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There is a big myth in business that you need a buy-in of your strategy from your team, and also I think there's a big myth believed by leaders that they need to win the popularity contest inside a company.
As a leader of a business, be very clear in your mind that you are not running a democracy. By virtue of the fact that you have been anointed the leader, there is a significant degree of autocracy that comes with you. When you make decisions and when you make choices, they're not always the most popular.
If your objective was to ensure that your team bought into your strategy and liked what you did, then, candidly, you are not needed as a leader. You could do a continuous poll and determine what decisions and direction the company ought to take, do it from morning until night, and then every body votes on it - and the business goes wherever.
You, as a leader, are supposed to make some decisions that are necessarily not going to be very popular. And that is OK; but stand up and be counted for those decisions. Sometimes those decisions are where you bet your job, but that's OK; stand up and be counted for those.
Look at the history of mankind -- all successful leaders at different stages of their lives have made those decisions. In our efforts, these are "bet your job" decisions, and that's OK; other people have "bet your life" decisions. Many successful leaders have made "bet your life" decisions successfully, and some unsuccessfully.
Some of us make decisions successfully, some unsuccessfully, but most of the decisions we make are not that critical. But we must make decisions, and you must not get deluded with the absolute myth that you need to be a popular leader.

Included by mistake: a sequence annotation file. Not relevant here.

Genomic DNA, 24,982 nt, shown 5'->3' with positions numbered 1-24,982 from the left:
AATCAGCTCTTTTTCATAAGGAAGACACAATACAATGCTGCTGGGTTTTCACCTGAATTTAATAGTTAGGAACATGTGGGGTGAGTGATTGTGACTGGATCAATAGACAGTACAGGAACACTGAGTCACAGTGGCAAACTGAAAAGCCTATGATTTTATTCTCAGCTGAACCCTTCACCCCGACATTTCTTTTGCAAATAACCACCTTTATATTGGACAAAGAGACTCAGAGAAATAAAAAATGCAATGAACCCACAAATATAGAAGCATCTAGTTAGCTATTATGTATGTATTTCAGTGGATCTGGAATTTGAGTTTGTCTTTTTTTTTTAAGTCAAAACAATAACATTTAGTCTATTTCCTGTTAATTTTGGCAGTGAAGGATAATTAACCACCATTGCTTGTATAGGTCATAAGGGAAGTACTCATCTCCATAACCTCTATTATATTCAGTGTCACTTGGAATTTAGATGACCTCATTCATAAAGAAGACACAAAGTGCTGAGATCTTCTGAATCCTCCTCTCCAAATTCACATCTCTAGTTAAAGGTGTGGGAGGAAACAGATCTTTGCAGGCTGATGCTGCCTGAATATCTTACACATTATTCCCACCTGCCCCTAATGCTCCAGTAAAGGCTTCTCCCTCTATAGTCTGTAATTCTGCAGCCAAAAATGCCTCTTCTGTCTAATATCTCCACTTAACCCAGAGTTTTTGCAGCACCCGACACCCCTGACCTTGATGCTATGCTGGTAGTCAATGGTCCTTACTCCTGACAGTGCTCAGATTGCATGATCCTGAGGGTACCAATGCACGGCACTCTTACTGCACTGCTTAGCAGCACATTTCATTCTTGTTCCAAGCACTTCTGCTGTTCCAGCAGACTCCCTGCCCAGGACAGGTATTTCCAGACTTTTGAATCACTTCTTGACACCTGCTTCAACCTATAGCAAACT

You need to be an effective leader; you need to be a decisive leader. And while you are leading with effectiveness, decisiveness, clarity, and the passion for the success of your business, your team eventually does follow you.
I'll give you an example. Ten years ago I was brought into a business where employee morale was down, product quality was down, the profits were in a terrible shape, and the revenue was in decline for many years. Most of the customers thought that it wasn't a business that could be turned around; most of the employees thought it wasn't a business that could be turned around either.
When I stepped in, I did have to make a significant number o changes. I changed most of the leadership team, I changed a good part of the management team that worked for those leaders, and essentially I restructured the business. In the early days I probably wasn't the most popular leader.
Actually, I know I was not the most popular leader. But by the time we had finished the transformation, the company was delivering world-class performance in the area it was engaged in, in terms of quality, delivery, productivity, profitability, and growth. In all criteria, it was performing in a world-class manner, and I would like to say that by the time I left I was probably the most popular leader that company had ever had. But if I were looking at employee polls, I probably wouldn't have taken any of the tough decisions that I had to take.
Like all leaders in all situations, you have to make the tough calls - but stand up for those and be counted. Don't shy away, and don't get confused between popularity and the right choices. Right choices and popularity do not have to go hand in hand.
Sanjiv Ahuja is the chief executive of Orange Group.
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